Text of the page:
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eYeka's Whitepaper: Using Co-Creation to Conquer the Chinese Cosmetics Market
For global cosmetic companies, China is no longer just an “emerging” market; it has become the place to be. With the highest growth rate in the world, China promises big opportunities - but also
big challenges. More and more Western brands are trying to understand the desires of Chinese
consumers;; which products will appeal to their needs and tastes and which are the best and most
relevant ways of communicating with them?
Chinese consumers love Western brands. However, they are beginning to seek out local cosmetic brands because these brands have a deeper grasp on Chinese needs and culture. It therefore becomes a necessity for global cosmetics companies to develop a localized approach to the Chinese market.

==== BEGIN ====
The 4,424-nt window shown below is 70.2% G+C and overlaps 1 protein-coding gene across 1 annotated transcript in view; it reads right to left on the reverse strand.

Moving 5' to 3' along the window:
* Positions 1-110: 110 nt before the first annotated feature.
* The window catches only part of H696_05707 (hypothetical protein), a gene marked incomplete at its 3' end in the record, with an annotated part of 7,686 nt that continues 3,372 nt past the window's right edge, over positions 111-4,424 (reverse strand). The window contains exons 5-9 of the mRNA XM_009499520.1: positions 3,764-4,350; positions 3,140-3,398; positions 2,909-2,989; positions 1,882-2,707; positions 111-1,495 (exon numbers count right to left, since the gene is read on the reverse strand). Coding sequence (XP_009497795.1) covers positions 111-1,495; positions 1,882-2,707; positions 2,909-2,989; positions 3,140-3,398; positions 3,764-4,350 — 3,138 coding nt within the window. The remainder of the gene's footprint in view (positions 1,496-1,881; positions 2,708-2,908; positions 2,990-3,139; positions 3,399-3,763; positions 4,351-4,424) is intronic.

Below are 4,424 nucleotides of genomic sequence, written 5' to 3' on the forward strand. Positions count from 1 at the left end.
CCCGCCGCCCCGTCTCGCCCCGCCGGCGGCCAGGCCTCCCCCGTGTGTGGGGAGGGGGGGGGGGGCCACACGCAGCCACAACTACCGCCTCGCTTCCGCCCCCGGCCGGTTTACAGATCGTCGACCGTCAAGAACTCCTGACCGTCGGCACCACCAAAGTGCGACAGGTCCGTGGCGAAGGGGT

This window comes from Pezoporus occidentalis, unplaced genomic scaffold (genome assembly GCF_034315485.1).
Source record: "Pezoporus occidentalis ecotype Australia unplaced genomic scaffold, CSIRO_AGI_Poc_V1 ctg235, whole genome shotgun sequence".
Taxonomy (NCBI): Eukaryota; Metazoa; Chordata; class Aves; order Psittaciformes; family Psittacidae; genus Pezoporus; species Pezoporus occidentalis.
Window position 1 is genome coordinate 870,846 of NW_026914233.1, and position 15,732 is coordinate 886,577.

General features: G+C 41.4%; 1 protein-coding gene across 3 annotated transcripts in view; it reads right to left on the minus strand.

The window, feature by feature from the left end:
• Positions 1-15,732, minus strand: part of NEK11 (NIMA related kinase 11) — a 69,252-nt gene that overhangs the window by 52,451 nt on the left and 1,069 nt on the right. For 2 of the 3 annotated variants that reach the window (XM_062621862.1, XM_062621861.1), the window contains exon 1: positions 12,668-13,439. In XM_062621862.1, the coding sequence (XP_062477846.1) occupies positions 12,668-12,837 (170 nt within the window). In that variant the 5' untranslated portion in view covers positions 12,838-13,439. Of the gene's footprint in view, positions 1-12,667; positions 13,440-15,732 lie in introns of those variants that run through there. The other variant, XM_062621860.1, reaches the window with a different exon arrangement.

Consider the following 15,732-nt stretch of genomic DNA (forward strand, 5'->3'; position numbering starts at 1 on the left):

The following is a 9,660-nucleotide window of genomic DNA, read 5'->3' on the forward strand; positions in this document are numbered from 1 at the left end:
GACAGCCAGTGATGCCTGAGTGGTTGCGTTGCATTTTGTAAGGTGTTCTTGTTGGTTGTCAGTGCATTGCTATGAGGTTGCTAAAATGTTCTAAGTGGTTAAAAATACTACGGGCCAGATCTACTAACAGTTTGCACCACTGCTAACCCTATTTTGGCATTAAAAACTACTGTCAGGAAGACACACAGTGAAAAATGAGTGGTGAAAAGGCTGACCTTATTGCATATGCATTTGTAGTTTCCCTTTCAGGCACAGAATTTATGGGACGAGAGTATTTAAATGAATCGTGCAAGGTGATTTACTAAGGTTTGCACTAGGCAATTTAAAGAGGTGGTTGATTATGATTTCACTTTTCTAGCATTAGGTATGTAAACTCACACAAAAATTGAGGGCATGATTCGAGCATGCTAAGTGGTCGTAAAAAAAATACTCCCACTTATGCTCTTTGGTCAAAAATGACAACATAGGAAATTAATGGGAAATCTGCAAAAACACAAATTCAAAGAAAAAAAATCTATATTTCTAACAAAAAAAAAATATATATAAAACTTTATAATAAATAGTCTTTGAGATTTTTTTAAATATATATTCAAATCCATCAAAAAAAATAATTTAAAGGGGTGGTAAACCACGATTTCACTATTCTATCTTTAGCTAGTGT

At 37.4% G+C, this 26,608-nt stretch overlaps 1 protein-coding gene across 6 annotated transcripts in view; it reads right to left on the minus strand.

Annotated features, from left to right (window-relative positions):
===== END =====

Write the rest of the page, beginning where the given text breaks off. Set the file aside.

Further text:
This paper examines how online co-creation can help engage creative Chinese consumers with
Western brands. As a result, Chinese consumers can assist foreign cosmetics companies in localizing and developing more relevant products for their own markets.
eYeka's Whitepaper: Using Co-Creation to Conquer the Chinese Cosmetics Market
Using Co-Creationto Conquer theChinese CosmeticsMarket
Contents Executive summary 3 + Methodology 4 China: a complex market for the cosmetics 5 industry + Skincare is everything 6 + Health and beauty: 2 sides of the same coin 7 + A new consumer group: cosmetics for Chinese men 8 Using co-creation to engage local consumers 9 with brands and products + What is online co-creation? 10 11 + The Chinese participative spirit – a catalyst for co-creation 12 5 rules to make online co-creation work in 13 ChinaThe authors want to thank Liz Grubow, Johannes Hartmann, Guillaume Legay, Kenneth Simonsen, Stéphane Courqueux, Oleg Curbatov, Sam Flemming, Frederique Covington, Stéphane Wilmet,Marie-Claire Thao, Nourite Eladan for their contribution to this white paper.